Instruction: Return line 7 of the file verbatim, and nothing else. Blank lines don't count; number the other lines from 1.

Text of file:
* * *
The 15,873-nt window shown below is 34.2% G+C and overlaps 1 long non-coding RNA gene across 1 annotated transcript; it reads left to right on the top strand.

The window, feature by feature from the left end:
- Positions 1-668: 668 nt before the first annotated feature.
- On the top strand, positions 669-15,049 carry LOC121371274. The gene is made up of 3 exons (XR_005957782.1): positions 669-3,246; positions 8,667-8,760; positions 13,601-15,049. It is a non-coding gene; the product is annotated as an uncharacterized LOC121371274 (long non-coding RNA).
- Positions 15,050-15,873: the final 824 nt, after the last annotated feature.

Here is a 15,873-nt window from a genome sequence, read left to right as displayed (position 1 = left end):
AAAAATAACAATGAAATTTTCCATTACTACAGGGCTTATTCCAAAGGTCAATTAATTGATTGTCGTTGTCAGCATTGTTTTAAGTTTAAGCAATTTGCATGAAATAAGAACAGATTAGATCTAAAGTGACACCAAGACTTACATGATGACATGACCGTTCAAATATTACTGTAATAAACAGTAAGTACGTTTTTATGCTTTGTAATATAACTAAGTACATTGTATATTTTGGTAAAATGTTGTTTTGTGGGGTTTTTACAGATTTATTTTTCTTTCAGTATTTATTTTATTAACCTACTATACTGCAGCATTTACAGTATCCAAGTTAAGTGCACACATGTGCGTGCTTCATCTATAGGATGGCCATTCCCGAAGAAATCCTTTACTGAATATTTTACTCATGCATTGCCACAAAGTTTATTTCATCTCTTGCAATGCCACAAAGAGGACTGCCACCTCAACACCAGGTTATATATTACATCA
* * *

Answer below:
AAAAATAACAATGAAATTTTCCATTACTACAGGGCTTATTCCAAAGGTCAATTAATTGATTGTCGTTGTCAGCATTGTTTTAAGTTTAAGCAATTTGCATGAAATAAGAACAGATTAGATCTAAAGTGACACCAAGACTTACATGATGACATGACCGTTCAAATATTACTGTAATAAACAGTAAGTACGTTTTTATGCTTTGTAATATAACTAAGTACATTGTATATTTTGGTAAAATGTTGTTTTGTGGGGTTTTTACAGATTTATTTTTCTTTCAGTATTTATTTTATTAACCTACTATACTGCAGCATTTACAGTATCCAAGTTAAGTGCACACATGTGCGTGCTTCATCTATAGGATGGCCATTCCCGAAGAAATCCTTTACTGAATATTTTACTCATGCATTGCCACAAAGTTTATTTCATCTCTTGCAATGCCACAAAGAGGACTGCCACCTCAACACCAGGTTATATATTACATCA